With your Lordships' forbearance, perhaps I may reiterate that Clause 10 does not represent an attack on the rights of the accused. It certainly does not affect his right to remain silent. He can refuse to admit an allegation just as easily as he can deny it at present. What the clause does do is enable the procurator fiscal to ask questions which the accused will be better able to understand. The noble Lord said that some of those who come into court for judicial examination may not always be of the highest intelligence. I would argue as vigorously as I could that this change will make it easier for such individuals to understand what is going on. It will also be easier for juries to understand what has transpired when they come to consider the transcript of the examination.

There is nothing dramatic or radical about the proposal. It gives full effect to the recommendations made by the Thomson Committee in 1975. I hope that the noble Lord will appreciate that there is no major attack on the right to silence or anything fundamental like that. With that explanation, I hope that he will feel able to withdraw the amendment.

Lord Macaulay of Bragar: My Lords, I have heard the noble and learned Lord's explanation. It was the

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same explanation as we heard previously. As I have said, I do not consider that the right to silence exists in any case—nor do I consider that this provision advances the cause of justice in Scotland and I therefore wish to take the opinion of your Lordships' House.

4.16 p.m.

On Question, Whether the said amendment (No. 7) shall be agreed to?

Their Lordships divided: Contents, 93; Not-Contents, 117.

Division No. 1


Acton, L.
Addington, L.
Airedale, L.
Ashley of Stoke, L.
Avebury, L.
Barnett, L.
Beaumont of Whitley, L.
Birk, B.
Blackstone, B.
Bottomley, L.
Broadbridge, L.
Brooks of Tremorfa, L.
Bruce of Donington, L.
Carmichael of Kelvingrove, L.
Castle of Blackburn, B.
Cledwyn of Penrhos, L.
Clinton-Davis, L.
Cocks of Hartcliffe, L.
David, B.
Dean of Beswick, L.
Dean of Thornton-le-Fylde, B.
Desai, L.
Diamond, L.
Donaldson of Kingsbridge, L.
Dormand of Easington, L.
Eatwell, L.
Elis-Thomas, L.
Ennals, L.
Ezra, L.
Falkender, B.
Falkland, V.
Farrington of Ribbleton, B.
Gallacher, L.
Geraint, L.
Gladwin of Clee, L.
Gladwyn, L.
Graham of Edmonton, L. [Teller.]
Greene of Harrow Weald, L.
Gregson, L.
Grey, E.
Harris of Greenwich, L.
Haskel, L.
Hilton of Eggardon, B.
Hollis of Heigham, B.
Howie of Troon, L.
Hutchinson of Lullington, L.
Jay of Paddington, B.
Jeger, B.
Jenkins of Hillhead, L.
Jenkins of Putney, L.
Judd, L.
Kilbracken, L.
Listowel, E.
Lockwood, B.
Longford, E.
Lovell-Davis, L.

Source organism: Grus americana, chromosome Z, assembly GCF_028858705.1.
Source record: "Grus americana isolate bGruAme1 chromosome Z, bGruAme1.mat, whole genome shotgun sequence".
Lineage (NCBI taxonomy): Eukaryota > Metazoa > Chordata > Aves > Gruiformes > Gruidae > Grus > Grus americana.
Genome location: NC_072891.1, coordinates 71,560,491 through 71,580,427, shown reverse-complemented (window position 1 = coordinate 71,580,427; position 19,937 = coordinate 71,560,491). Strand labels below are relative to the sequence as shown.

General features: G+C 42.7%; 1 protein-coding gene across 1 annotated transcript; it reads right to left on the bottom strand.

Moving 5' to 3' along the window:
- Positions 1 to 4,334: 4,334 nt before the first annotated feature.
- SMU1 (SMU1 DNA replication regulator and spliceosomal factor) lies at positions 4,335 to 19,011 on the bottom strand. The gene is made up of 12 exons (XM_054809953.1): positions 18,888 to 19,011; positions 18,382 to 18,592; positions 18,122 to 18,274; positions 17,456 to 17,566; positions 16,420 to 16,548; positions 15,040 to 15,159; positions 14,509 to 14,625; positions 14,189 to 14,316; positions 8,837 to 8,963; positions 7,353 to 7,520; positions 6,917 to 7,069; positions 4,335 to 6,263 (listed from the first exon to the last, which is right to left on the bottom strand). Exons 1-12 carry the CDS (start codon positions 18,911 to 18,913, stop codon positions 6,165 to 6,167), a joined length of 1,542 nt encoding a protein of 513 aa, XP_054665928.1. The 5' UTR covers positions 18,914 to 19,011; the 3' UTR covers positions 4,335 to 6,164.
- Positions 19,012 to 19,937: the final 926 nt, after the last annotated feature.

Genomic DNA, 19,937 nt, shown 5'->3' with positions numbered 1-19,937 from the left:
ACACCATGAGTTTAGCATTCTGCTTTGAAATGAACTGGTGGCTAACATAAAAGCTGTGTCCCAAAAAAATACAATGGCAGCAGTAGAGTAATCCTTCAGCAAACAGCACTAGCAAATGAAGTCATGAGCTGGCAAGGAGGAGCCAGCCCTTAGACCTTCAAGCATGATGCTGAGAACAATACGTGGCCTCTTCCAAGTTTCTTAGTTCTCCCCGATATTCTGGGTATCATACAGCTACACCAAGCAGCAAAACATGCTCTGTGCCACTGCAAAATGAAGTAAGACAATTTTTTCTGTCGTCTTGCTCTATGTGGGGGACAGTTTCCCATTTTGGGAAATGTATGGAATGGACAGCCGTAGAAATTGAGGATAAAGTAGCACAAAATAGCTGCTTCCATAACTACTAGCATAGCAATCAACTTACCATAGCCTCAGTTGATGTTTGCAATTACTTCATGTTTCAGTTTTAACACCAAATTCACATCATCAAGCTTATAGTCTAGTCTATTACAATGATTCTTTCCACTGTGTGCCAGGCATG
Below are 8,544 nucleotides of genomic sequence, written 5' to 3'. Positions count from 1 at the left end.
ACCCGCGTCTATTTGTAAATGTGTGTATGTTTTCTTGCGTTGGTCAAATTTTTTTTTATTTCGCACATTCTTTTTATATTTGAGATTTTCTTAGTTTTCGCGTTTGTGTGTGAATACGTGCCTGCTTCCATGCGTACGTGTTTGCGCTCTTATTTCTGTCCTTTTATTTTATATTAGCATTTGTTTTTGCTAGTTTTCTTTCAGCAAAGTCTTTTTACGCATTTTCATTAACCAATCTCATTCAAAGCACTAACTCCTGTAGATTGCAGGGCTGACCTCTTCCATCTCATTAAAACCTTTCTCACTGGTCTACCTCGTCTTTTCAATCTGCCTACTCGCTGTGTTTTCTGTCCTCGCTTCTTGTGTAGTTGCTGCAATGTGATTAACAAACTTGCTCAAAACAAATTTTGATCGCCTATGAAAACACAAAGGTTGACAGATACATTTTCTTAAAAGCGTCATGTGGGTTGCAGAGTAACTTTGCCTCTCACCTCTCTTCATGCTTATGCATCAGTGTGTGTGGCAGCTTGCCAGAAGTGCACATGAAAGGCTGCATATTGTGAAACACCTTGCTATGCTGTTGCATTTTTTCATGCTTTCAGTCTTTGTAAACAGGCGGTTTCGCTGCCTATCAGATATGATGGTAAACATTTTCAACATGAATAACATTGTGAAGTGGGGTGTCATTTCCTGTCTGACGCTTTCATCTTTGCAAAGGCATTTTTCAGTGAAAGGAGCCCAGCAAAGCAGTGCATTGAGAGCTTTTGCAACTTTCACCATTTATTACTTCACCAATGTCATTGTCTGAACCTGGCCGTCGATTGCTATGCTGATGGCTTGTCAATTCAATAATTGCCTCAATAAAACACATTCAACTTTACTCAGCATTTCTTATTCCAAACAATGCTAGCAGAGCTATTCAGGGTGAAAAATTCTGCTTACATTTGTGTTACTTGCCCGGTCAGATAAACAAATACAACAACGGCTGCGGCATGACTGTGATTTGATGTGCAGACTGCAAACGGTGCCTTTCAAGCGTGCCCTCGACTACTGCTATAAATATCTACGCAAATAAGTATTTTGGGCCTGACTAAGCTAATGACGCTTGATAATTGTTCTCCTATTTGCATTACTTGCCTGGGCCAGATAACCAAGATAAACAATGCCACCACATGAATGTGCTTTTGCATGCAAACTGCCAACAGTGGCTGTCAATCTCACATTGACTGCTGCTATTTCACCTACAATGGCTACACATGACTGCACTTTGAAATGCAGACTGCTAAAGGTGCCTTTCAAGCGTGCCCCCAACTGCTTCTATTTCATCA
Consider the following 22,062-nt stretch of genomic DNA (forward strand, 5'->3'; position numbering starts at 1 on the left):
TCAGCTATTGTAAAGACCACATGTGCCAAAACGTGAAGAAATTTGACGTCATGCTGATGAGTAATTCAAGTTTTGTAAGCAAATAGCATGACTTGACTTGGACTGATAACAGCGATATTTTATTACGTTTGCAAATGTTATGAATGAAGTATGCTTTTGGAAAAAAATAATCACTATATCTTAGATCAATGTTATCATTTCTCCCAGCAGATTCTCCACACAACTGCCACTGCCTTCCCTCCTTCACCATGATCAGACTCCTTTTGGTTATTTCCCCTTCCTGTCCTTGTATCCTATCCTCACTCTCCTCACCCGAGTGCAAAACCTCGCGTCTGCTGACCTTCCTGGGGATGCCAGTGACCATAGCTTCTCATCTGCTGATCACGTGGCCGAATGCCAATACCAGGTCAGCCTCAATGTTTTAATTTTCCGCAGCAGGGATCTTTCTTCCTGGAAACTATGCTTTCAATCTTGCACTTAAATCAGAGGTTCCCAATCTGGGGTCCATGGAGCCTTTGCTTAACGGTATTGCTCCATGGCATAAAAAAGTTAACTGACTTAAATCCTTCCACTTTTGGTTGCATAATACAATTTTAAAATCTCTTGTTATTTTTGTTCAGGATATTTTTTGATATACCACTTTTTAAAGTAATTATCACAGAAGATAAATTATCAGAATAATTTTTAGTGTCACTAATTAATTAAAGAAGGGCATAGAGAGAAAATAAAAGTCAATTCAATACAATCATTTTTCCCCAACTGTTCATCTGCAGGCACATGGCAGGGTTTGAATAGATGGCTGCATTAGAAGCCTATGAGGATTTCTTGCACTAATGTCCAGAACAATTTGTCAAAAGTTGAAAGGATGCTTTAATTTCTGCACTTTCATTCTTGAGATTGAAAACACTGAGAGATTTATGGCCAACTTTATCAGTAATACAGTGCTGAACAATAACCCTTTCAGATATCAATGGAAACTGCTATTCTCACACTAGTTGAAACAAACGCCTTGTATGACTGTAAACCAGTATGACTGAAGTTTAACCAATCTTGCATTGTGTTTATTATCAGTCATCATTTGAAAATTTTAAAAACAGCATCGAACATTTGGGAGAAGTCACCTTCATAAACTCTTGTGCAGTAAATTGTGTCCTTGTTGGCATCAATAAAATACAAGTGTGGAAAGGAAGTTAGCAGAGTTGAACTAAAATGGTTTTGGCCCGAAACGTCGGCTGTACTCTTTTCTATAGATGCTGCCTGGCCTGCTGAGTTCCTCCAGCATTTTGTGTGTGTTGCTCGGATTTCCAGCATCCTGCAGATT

Macaulay of Bragar, L.
Mallalieu, B.
Mar and Kellie, E. [Teller.]
Mason of Barnsley, L.
McCarthy, L.
McGregor of Durris, L.
McIntosh of Haringey, L.
Merlyn-Rees, L.
Milner of Leeds, L.
Molloy, L.
Monkswell, L.
Morris of Castle Morris, L.
Nicol, B.
Ogmore, L.
Peston, L.
Plant of Highfield, L.
Prys-Davies, L.
Richard, L.
Sainsbury, L.
Seear, B.
Sefton of Garston, L.
Serota, B.
Shepherd, L.
Stallard, L.
Stedman, B.
Stoddart of Swindon, L.
Strabolgi, L.
Taylor of Blackburn, L.
Tope, L.
Tordoff, L.
Turner of Camden, B.
Varley, L.
Wallace of Coslany, L.
White, B.
Williams of Crosby, B.
Williams of Elvel, L.
Winchilsea and Nottingham, E.


Aberdare, L.
Ailesbury, M.
Ailsa, M.
Allenby of Megiddo, V.
Ampthill, L.
Balfour, E.
Belhaven and Stenton, L.
Blaker, L.
Blyth, L.
Boardman, L.
Boyd-Carpenter, L.
Brabazon of Tara, L.
Braine of Wheatley, L.
Bridgeman, V.
Brigstocke, B.
Brougham and Vaux, L.
Butterworth, L.
Caithness, E.
Campbell of Croy, L.
Carnegy of Lour, B.
Carnock, L.
Charteris of Amisfield, L.
Chesham, L.
Clanwilliam, E.
Cranborne, V. [Lord Privy Seal.]
Cross, V.
Cumberlege, B.
Davidson, V.
Denham, L.
Dixon-Smith, L.
Ellenborough, L.
Elles, B.
Elliott of Morpeth, L.
Elton, L.
Ferrers, E.
Flather, B.
Forbes, L.
Fraser of Carmyllie, L.
Gainsborough, E.
Gardner of Parkes, B.
Geddes, L.
Goschen, V.
Gray of Contin, L.
Gridley, L.
Halsbury, E.
Harding of Petherton, L.
Harmar-Nicholls, L.
Harrowby, E.
Hayhoe, L.
Henley, L.
Hives, L.
Holderness, L.
Hooper, B.
Hothfield, L.
Howe of Aberavon, L.
Howe, E.
Inglewood, L. [Teller.]
Kinnoull, E.
Lauderdale, E.
Lindsay, E.
Long, V.
Lucas, L.
Lyell, L.
Mackay of Ardbrecknish, L.
Macleod of Borve, B.
Macpherson of Drumochter, L.
Marlesford, L.
Merrivale, L.
Mersey, V.
Miller of Hendon, B.
Milverton, L.
Montgomery of Alamein, V.
Morris, L.
Mottistone, L.
Mountevans, L.
Mowbray and Stourton, L.
Moyne, L.
Munster, E.
Nelson, E.
O'Cathain, B.
Orr-Ewing, L.
Palmer, L.
Pearson of Rannoch, L.
Pender, L.
Perth, E.
Pike, B.
Quinton, L.
Rankeillour, L.
Renton, L.
Renwick, L.
Rodger of Earlsferry, L.
Rodney, L.
Saltoun of Abernethy, Ly.
Seccombe, B.
Selborne, E.
Shannon, E.
Shrewsbury, E.
Skelmersdale, L.
Slim, V.
St. Davids, V.
Strathclyde, L. [Teller.]
Strathcona and Mount Royal, L.
Sudeley, L.
Swansea, L.
Swinton, E.
Terrington, L.
Teviot, L.
Thomas of Gwydir, L.
Trumpington, B.
Ullswater, V.
Vivian, L.
Wade of Chorlton, L.
Wharton, B.
Whitelaw, V.
Windlesham, L.
Wise, L.
Wynford, L.

Resolved in the negative, and amendment disagreed to accordingly.

6 Feb 1995 : Column 29

4.25 p.m.

Lord Rodger of Earlsferry moved Amendment No. 8: